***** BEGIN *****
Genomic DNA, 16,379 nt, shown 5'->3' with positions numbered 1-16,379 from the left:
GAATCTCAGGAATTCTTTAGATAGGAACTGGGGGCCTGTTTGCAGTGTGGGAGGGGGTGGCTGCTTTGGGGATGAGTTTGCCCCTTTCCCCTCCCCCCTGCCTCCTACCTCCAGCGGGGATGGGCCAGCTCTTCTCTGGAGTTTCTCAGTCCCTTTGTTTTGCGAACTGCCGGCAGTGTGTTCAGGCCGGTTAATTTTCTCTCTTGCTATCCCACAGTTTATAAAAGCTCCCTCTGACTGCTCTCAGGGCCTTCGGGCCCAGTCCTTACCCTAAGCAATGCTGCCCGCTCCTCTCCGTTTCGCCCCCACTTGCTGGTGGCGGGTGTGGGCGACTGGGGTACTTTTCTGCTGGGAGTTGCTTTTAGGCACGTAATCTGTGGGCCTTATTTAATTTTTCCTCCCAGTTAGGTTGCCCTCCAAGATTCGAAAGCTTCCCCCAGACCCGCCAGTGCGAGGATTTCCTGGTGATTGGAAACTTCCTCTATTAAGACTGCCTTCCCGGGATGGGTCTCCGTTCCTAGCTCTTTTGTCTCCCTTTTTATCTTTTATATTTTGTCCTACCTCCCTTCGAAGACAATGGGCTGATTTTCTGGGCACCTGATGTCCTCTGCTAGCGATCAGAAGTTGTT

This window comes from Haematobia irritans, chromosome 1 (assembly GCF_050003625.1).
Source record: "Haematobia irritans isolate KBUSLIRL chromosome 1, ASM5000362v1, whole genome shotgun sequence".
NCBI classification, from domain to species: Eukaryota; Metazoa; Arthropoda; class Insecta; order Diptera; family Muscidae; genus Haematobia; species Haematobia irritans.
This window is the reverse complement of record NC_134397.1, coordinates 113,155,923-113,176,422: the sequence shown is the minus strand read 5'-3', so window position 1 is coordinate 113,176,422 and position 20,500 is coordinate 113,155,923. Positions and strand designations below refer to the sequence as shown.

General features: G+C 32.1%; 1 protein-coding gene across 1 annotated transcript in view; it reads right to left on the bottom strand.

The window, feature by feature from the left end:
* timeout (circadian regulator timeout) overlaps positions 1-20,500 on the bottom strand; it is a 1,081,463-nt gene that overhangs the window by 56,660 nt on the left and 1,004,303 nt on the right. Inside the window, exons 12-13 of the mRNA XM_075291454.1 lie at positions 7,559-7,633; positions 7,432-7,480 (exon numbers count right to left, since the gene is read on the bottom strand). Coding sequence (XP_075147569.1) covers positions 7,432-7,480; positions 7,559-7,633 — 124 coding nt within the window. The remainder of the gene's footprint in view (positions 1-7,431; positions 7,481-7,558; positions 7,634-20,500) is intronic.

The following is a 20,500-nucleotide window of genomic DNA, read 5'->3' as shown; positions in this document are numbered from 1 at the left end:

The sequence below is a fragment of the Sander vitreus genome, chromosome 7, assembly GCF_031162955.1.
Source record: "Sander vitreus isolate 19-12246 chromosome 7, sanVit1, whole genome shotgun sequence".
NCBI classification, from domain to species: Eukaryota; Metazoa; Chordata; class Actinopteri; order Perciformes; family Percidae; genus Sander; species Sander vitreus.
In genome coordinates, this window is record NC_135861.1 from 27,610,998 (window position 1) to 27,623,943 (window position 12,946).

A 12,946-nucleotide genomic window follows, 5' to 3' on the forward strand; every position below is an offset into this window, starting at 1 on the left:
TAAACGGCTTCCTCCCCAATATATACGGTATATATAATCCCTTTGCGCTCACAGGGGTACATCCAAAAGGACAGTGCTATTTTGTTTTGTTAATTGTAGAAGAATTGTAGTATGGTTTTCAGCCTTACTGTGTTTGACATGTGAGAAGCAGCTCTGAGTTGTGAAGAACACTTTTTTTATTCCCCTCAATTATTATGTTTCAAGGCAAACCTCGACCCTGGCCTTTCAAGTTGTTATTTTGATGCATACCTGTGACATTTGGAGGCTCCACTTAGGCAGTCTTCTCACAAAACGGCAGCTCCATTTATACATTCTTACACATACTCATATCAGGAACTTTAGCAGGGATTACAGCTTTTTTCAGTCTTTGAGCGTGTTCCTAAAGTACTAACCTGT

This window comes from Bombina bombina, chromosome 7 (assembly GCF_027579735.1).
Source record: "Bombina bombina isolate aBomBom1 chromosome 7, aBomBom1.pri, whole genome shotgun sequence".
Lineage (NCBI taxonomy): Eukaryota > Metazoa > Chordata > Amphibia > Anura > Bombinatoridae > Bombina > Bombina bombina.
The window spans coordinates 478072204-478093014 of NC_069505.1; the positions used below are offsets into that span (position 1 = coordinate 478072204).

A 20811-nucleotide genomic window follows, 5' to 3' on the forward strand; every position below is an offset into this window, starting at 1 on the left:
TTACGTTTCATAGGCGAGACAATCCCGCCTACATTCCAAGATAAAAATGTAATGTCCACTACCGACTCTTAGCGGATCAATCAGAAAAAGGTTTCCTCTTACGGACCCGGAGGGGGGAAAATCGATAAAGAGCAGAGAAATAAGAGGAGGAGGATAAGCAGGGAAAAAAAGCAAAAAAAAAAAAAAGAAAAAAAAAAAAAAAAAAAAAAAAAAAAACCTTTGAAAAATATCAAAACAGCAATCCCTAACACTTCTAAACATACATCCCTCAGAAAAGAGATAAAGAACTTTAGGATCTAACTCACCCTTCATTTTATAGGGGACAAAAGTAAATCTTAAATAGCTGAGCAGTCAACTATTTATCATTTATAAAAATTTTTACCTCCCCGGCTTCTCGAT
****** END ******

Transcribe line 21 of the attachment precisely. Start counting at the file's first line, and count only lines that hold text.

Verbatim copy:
A 20811-nucleotide genomic window follows, 5' to 3' on the forward strand; every position below is an offset into this window, starting at 1 on the left: